If you look at your workforce as being on a spectrum of mental health, people will appear at different points along that line.
At one end, you’ll have people who are doing just fine. They feel as though they’re on an even keel. If they have any worries or anxieties, they may get help by talking to a friend, using a mindfulness app, or journaling, and that will be enough to see them through.
At the other end of the spectrum, you might have people who need urgent help for their mental health. They may go to A&E, ask for a referral from their GP, or get immediate support from your Employee Assistance Programme (EAP).
The Lost Majority are unseen and unheard
Sometimes referred to as the “Missing Middle”, the Lost Majority are the people in your organisation who are somewhere in the centre of the spectrum – neither 100% well, nor feeling like they need an emergency intervention.
They’re the people who might be finding it difficult to juggle work and other outside pressures. Maybe they’ve suffered a bereavement or have financial problems. Often, they have a form of anxiety or depression that they don’t feel is serious enough to require medication, but which inhibits their ability to perform their role.
How many people are affected?
These statistics about mental health in the workplace give us an idea of how many people may fall into the Lost Majority category.
- 1 in 6 workers will experience depression, anxiety, or problems relating to stress in any given week in England.
- In 2020/21, work-related stress, depression, or anxiety accounted for 50% of all work-related ill health.
- Presenteeism accounts for double the productivity losses of absenteeism.
Hard to reach, easy to overlook
“A key characteristic of ‘Lost Majority’ people is that their problems frequently remain out of sight of managers,” says James Murray, Director of Kooth Work, which provides mental health solutions for businesses.
Undetected employee mental health affects workplace health safety
“These are people who mask their problems, keep their head down, and just keep going. They don’t think their worries are that serious and, in any case, don’t feel they have time to stop and deal with them.”
Left unchecked, these problems can escalate and culminate into more serious problems such as burnout, absenteeism, workplace accidents, or the need to access emergency support. Or they may simply persist, and your workforce will carry on without resolving its presenteeism issues.
Half your employees won’t ask for help
“Fewer than 50% of employees are prepared to discuss their mental health, so ‘below the waterline’ distress like anxiety, depression, or suicidal thoughts go under the radar for many leaders,” says Murray.
This is even more concerning given that a recent Kooth Work study discovered that 28% of all adults using its service reported experiencing suicidal thoughts.
Prevalence among key workers and frontline staff
“We know that this is a particular issue within key worker sectors,” adds Murray. “There is an inherent urgency to maintain operations and keep going, even through the toughest of times; it is unsurprising that people mask these issues.”
How do you get your people back on track?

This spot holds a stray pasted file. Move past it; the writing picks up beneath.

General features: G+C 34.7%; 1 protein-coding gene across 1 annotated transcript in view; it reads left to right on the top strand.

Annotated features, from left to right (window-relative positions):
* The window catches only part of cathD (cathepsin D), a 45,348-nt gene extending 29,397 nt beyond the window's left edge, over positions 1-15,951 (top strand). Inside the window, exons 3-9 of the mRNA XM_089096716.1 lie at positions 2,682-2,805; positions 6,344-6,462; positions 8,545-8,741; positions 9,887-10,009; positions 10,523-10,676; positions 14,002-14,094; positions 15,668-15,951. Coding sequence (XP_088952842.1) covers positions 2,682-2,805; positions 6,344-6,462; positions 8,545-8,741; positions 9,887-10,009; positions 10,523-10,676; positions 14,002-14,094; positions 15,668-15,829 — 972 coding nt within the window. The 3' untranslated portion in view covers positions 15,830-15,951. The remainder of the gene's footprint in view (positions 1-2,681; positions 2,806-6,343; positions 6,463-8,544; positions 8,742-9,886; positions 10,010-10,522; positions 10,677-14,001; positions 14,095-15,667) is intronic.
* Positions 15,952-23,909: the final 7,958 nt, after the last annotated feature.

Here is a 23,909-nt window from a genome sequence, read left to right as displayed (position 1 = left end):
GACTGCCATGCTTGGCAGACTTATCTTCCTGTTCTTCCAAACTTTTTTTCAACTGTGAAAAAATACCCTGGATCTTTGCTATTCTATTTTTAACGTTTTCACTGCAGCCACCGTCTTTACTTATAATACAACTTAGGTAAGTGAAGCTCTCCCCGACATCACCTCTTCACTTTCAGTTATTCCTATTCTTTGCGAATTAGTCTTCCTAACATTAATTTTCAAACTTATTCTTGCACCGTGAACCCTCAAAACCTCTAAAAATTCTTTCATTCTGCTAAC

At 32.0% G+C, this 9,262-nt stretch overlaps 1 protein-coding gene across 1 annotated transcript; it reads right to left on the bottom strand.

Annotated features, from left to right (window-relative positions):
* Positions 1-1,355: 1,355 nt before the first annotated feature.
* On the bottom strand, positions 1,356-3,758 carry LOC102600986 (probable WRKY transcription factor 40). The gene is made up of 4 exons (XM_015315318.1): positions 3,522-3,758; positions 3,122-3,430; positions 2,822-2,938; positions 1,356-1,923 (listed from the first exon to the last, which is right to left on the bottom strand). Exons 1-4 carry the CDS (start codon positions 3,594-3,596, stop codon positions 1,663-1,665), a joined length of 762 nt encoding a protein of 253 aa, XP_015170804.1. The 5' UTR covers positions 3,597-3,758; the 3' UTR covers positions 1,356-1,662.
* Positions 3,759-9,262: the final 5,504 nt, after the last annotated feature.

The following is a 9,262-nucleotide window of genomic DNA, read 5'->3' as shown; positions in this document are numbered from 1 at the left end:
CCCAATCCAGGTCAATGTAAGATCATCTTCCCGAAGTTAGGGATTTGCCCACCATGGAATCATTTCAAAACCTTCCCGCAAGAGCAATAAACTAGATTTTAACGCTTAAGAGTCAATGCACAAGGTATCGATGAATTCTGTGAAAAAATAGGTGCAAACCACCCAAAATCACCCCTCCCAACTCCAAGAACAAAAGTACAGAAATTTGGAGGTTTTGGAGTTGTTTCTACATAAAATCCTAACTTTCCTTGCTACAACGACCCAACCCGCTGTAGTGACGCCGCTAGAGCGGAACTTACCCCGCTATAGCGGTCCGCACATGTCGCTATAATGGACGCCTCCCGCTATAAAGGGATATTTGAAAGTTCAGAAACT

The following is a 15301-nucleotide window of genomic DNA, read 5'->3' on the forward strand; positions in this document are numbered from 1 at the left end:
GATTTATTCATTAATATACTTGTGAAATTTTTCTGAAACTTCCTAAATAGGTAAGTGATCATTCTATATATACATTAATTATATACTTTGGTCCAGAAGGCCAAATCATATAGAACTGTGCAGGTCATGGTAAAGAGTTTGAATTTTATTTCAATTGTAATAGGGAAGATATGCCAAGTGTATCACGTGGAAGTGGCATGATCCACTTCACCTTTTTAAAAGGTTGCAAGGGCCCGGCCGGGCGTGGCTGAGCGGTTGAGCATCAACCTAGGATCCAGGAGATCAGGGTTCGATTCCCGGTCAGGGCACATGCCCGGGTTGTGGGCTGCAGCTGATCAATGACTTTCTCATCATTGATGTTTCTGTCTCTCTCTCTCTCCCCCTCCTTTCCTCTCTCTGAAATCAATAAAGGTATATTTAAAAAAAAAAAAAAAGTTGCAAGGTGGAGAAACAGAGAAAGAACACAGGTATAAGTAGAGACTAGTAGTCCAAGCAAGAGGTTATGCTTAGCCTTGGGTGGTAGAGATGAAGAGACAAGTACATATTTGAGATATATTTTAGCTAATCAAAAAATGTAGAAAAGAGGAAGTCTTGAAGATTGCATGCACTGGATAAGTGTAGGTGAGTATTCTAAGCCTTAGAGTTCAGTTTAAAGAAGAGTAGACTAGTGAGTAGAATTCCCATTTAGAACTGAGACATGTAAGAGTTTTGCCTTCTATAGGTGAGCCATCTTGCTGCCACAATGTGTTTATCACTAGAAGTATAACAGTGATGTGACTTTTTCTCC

If one in six workers are experiencing depression, anxiety, or stress, but the majority won’t ask for help, how do you help them get back on track? This question has serious implications both for employees and for organisations.
“All directors say that people are their greatest asset,” says Murray, “but if you’re not looking after their mental health, you’re looking at a massive waste of potential.”
“If companies don’t proactively support the Lost Majority, they will always just be waiting to see the outcome of poor mental health, which will manifest itself in absenteeism, long-term sickness, and people leaving. But, by that stage, it’s too late. They’ll only be measuring the end result of doing nothing.”
Three ways to reach the Lost Majority
If you want to reach the silent majority of employees who may be suffering from mental health concerns, you must be proactive and find a solution that goes beyond mindfulness apps at one end and medical intervention at the other. You need to:
- Understand the hidden issues. You can’t make improvements if you don’t understand the baseline you’re starting from. Kooth Work carries out light-touch ‘Flourish’ surveys with employees that help people to assess their own mental health needs and find support. Flourish surveys also provide managers with anonymised reports that offer an overview of employees’ mental health concerns.
- Create a productive ecosystem of support. Offer employees a quick, easy, stigma-free way to get support for their mental health concerns. Qwell, provided by Kooth Work, gives employees anonymous digital support 24/7. They can choose self-therapy, talking to peers, or online chat with a counsellor.
- Adapt and improve. Benchmark where you are at the beginning, discover what support people need and what their issues are, and put strategies in place to offer support for changing needs. Kooth Work offers rich, anonymised data that pinpoints the issues in your organisation and coaching to help leaders provide the support that’s needed.
Having an ecosystem of support can help reach the Lost Majority
Everyone deserves good mental wellbeing
“Organisations need to shift towards adopting a proactive approach to mental health,” says Murray.
“We spend a third of our lives at work, and we all deserve to be happy and to flourish there. Kooth Work helps employees to deal with adverse experiences, build resilience, and learn the skills they need to cope with what’s coming next.”
Discover Kooth Work
Find out how Kooth Work could help improve the mental health of the Lost Majority in your workforce.